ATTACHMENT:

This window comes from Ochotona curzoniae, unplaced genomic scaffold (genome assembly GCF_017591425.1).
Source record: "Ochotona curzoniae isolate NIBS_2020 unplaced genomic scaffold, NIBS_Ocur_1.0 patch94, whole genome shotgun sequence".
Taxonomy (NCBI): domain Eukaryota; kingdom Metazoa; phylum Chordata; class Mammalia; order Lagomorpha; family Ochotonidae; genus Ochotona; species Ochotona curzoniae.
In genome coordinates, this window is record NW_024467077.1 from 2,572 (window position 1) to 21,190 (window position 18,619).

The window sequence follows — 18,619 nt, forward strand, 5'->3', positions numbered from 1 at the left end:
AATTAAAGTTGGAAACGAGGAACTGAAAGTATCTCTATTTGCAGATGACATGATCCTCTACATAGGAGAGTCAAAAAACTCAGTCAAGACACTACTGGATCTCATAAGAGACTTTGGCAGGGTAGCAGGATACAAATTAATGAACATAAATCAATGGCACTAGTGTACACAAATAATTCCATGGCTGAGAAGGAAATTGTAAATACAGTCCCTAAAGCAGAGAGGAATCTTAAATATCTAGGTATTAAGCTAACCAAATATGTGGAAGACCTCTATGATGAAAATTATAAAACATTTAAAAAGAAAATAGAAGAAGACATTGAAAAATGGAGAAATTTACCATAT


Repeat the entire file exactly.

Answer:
This window comes from Ochotona curzoniae, unplaced genomic scaffold (genome assembly GCF_017591425.1).
Source record: "Ochotona curzoniae isolate NIBS_2020 unplaced genomic scaffold, NIBS_Ocur_1.0 patch94, whole genome shotgun sequence".
Taxonomy (NCBI): domain Eukaryota; kingdom Metazoa; phylum Chordata; class Mammalia; order Lagomorpha; family Ochotonidae; genus Ochotona; species Ochotona curzoniae.
In genome coordinates, this window is record NW_024467077.1 from 2,572 (window position 1) to 21,190 (window position 18,619).

The window sequence follows — 18,619 nt, forward strand, 5'->3', positions numbered from 1 at the left end:
AATTAAAGTTGGAAACGAGGAACTGAAAGTATCTCTATTTGCAGATGACATGATCCTCTACATAGGAGAGTCAAAAAACTCAGTCAAGACACTACTGGATCTCATAAGAGACTTTGGCAGGGTAGCAGGATACAAATTAATGAACATAAATCAATGGCACTAGTGTACACAAATAATTCCATGGCTGAGAAGGAAATTGTAAATACAGTCCCTAAAGCAGAGAGGAATCTTAAATATCTAGGTATTAAGCTAACCAAATATGTGGAAGACCTCTATGATGAAAATTATAAAACATTTAAAAAGAAAATAGAAGAAGACATTGAAAAATGGAGAAATTTACCATAT